Clara Quintana plays with images to create spaces, ambiences, and stories that move us. She works as Art Director with some of our favourite brands and designers, and she is...

Clara Quintana
Balance and simplicity

Clara Quintana plays with images, lights and objects to create spaces, ambiences, and stories that move us. She works as Art Director with some of our favourite brands and designers, and she is also behind the lighting concept of our creative studio in Barcelona.

We meet her in her home, where we speak with her about light and objects, about well-living and well-being.

 

Hi Clara. Could you tell us a bit about yourself and your background?

I grew up and live in Barcelona, although I spent a couple of years in London studying for a Master’s. Now we’re a family of four and whenever we can, we head out of the city to get a balance between our professional projects and quality time with family and friends. Enjoying the sea at the Cap de Creus or the countryside and orchards in a remote part of Bages county, travelling and discovering places that I don’t know, all of this is what gives me the energy and inspiration for my daily work at the studio.

 

 

What motivated you to launch your own studio? What kind of projects do you most like working on?

For years I dreamed of creating my studio. After a long time working in agencies and companies, learning a lot from the people leading those assignments, I wanted to focus on projects where I had the opportunity to apply my own values and ways of working, create a team, and come up with ideas and stories that represent us, that communicate and have something to offer. It’s almost like having a child! You have to look after it and nurture it, and it entails intense dedication, but what it gives back to you is invaluable.

In the end, the most gratifying aspect is researching, documenting and designing to create beauty and value for the brands that we work with. We are able to offer a distinct, simple idea, one that isn’t determined by trends and has a new but enduring visual, to create a rich and different universe based on objects and images.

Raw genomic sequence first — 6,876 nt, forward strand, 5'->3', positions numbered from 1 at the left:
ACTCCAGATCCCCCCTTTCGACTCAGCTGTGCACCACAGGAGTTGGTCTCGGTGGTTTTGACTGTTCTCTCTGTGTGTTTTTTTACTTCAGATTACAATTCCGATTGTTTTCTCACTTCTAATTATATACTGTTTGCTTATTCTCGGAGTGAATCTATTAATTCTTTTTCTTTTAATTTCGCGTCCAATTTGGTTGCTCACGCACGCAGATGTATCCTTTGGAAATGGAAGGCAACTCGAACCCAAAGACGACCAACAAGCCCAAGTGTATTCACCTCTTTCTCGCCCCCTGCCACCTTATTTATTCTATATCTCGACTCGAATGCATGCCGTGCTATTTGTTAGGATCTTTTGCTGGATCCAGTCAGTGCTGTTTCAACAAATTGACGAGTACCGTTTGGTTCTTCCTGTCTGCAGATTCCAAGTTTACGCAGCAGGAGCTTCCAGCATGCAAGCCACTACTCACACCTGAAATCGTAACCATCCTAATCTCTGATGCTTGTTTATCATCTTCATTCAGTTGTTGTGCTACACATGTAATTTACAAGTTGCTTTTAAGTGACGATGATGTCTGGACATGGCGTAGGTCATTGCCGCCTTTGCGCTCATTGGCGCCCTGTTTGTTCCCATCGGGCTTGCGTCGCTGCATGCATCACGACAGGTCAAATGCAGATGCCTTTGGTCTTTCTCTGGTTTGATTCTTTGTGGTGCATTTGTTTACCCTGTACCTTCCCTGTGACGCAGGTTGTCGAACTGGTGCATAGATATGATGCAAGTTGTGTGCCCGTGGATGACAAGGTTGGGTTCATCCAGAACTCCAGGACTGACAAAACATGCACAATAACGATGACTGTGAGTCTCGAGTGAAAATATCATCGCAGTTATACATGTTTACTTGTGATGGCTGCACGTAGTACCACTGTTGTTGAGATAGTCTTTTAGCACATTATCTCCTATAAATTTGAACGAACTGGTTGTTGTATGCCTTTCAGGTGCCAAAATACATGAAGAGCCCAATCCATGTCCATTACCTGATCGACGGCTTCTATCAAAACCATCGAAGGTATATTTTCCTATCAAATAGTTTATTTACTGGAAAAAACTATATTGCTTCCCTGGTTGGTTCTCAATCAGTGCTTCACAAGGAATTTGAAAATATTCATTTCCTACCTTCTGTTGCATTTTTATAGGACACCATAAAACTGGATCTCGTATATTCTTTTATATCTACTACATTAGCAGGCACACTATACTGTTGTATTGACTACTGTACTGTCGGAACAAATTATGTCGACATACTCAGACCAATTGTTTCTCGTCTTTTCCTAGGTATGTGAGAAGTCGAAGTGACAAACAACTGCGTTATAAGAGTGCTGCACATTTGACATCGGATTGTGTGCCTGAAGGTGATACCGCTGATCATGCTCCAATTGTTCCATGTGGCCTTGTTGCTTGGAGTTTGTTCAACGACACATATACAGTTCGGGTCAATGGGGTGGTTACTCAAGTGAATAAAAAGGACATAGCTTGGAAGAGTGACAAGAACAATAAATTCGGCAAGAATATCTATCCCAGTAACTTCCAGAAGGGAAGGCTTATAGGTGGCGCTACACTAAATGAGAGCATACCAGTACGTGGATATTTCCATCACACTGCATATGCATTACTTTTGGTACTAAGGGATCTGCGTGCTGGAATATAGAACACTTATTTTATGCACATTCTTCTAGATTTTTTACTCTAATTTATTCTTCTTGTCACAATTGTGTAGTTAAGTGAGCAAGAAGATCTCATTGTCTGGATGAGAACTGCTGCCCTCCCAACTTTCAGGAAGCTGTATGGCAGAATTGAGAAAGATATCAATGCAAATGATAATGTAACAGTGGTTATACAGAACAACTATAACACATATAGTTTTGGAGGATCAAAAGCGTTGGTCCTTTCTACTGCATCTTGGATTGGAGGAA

You worked for many years as Art Director for Santa & Cole, one of our favourite lighting and furniture brands. What would you say is the most invaluable lesson you came away with from that experience?

As well as discovering the role of design editor, whose work consists of selecting useful and beautiful objects full of meaning, I learned to think about and discover images, stories, objects and spaces that can help illustrate how to design a transformative and engaging campaign. I also learned how to bring together the right professionals from different disciplines who can contribute to the idea, and improve the outcome through the sum of their talent.

 

What particularly fascinates you about lighting and lamps?

It’s an infinite and malleable landscape. I’m fascinated by everything that can be generated by both natural and artificial light. Together they create shadows, colours, textures and shapes that help us tell stories, such as when we illuminate an object or a space well.

After many years working with photographers, I realised that, in the end, the most complex task is photographing light. It can be really thankless at the beginning, it’s not always easy to achieve what you have in mind or what we can see with our eyes, but once you have it, the result is very satisfying.